Dunkeld Bridge to Dunkeld Cathedral
Historic Trail Walk.
Start at Dunkeld Bridge opposite the Atholl Arms Hotel in
One of the best ways to get to know Dunkeld is by learning a bit
about its history via a short historic trail through the towns
of Dunkeld and Birnam.
Dunkeld History in brief - "Dunkeld",
means "the Fort of the Celts", was the centre of the Celtic church
and Scotland's first King, Kenneth MacAlpin, who built a church
here and in 850 he had the relics of St Columba transferred here
from lona. Dunkeld remained the centre of the Scottish church until
the relics were taken to St Andrews about 100 years later.
In 1045 King Macbeth's victory over a rebel army near Dunkeld
may account for references in Shakespeare (and others) to Birnam
Wood which is on the south side of the river (point this out). The
town has seen different phases of destruction and reconstruction to
make it what it is today.
The tour will take in the three most important landmarks in
Dunkeld - the Bridge, the Cathedral and part two will cover the
restored town centre.
Looking on the bank above and to the
right of the Tay Bank you can see the 'magazine' where the dynamite
was stored that was used for as in in the slate quarries on Birnham
Hill. Behind this is the Sundial House 1757, presently being
Dunkeld town jail - Now walk to the base of
the Dunkeld Bridge opposite the Atholl Arms Hotel - This
section under the bridge (you can see the wooden door and
ventilation slits, was the old Dunkeld town jail. It must have been
a cold and damp prison but with the possibility of a bath when the
- Now walk under the bridge upstream on the bank of the
River Tay - This is an ideal point to view the magnificent
Dunkeld bridge. Although there had been a town here for many
centuries the first time a bridge was erected was in 1809. Before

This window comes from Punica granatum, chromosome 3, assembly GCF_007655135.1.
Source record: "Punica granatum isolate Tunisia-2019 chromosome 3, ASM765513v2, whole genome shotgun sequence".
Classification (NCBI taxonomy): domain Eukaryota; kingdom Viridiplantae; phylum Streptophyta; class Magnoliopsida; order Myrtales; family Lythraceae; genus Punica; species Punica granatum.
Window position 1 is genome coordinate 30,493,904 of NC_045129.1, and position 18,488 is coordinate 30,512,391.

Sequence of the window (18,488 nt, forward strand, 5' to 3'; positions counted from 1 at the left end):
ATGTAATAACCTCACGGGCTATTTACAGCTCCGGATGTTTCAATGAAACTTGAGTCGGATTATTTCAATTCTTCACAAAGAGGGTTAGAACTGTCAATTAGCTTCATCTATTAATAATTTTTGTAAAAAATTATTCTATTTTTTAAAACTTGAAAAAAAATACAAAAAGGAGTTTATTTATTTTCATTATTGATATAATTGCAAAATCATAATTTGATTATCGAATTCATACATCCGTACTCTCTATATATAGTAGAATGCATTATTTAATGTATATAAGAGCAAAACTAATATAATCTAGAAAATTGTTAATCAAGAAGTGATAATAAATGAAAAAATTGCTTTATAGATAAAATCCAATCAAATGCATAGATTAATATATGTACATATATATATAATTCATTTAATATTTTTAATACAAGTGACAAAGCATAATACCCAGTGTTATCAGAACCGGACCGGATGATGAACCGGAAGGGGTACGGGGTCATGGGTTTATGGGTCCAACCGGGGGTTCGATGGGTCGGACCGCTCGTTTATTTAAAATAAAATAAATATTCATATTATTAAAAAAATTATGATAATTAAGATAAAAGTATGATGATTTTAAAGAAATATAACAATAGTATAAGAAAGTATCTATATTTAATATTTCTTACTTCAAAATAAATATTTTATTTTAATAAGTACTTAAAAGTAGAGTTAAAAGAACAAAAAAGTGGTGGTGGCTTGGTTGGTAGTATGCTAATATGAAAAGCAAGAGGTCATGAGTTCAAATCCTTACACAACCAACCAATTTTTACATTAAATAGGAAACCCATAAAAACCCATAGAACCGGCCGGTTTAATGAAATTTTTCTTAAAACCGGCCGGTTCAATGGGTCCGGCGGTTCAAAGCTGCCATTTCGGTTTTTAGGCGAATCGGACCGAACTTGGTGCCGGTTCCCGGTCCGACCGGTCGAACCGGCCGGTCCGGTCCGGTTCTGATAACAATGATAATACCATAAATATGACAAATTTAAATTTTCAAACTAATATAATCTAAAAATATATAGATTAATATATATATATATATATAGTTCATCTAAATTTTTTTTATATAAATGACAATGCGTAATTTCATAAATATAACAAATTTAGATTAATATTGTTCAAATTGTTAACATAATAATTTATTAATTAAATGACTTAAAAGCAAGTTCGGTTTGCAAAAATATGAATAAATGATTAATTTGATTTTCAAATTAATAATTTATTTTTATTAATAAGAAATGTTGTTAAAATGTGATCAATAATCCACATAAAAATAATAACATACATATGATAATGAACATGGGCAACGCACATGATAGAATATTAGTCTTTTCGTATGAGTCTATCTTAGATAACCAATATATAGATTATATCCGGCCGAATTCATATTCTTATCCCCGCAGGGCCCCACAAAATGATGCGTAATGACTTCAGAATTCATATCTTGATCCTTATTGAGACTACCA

this, various Bishops of Dunkeld had tried to get a bridge built
over the river but the strong currents and the regular floods had
made it impossible.
Before the bridge was built there was a ferry service a little
up river from here. Cattle, though, had to swim across the river.
Most cows do not like to swim. One enterprising farmer had a cow
that did not mind a swim so he hired her out to herdsmen to
encourage the other cows to cross the water.
The 4th Duke of Atholl commissioned the engineer Thomas Telford
to build a bridge which was opened in 1809. The Dunkeld
Bridge took 3 years to build. A toll was charged by the Duke's
of Atholl to pay for the construction, until I 1879, when the local
people felt they had paid enough and started rioting. These riots
led to the tolls being dropped.
- Now walk upstream to the wall surrounding the Cathedral
grounds, turn right up the alleyway to Dunkeld Cathedral gates.
At the Dunkeld Cathedral gates you will see from the
plaques beside the gates that in 1730 they were cast for the
gates to Dunkeld House (the home of the Dukes and Earls of Atholl)
and later moved here in1832. Dunkeld House (today a resort hotel),
lies on the other side of the Cathedral, upstream from Dunkeld
Now walk in to Dunkeld Cathedral grounds out over to the
lawn to get a view of the Cathedral - from where you will
get a good perspective of the Cathedral. You will see that it has
been built in two main sections. It has also been laid out
east-west for religious purposes.
The area around Dunkeld Cathedral has not always
been a park, up until 1689 the town was built around the
Cathedral. During the Battle of Dunkeld 1689 (the conflict between
the Jacobites and the government) the town was destroyed with most
of the houses being burnt to the ground. Holes made by musket-ball
strikes during the battle can still be seen in the walls of the
The Dukes of Atholl took this opportunity to rebuilt the town
away from the Cathedral so they could
enjoyed uninterrupted views from their house to the
Dunkeld Cathedral Architecture - The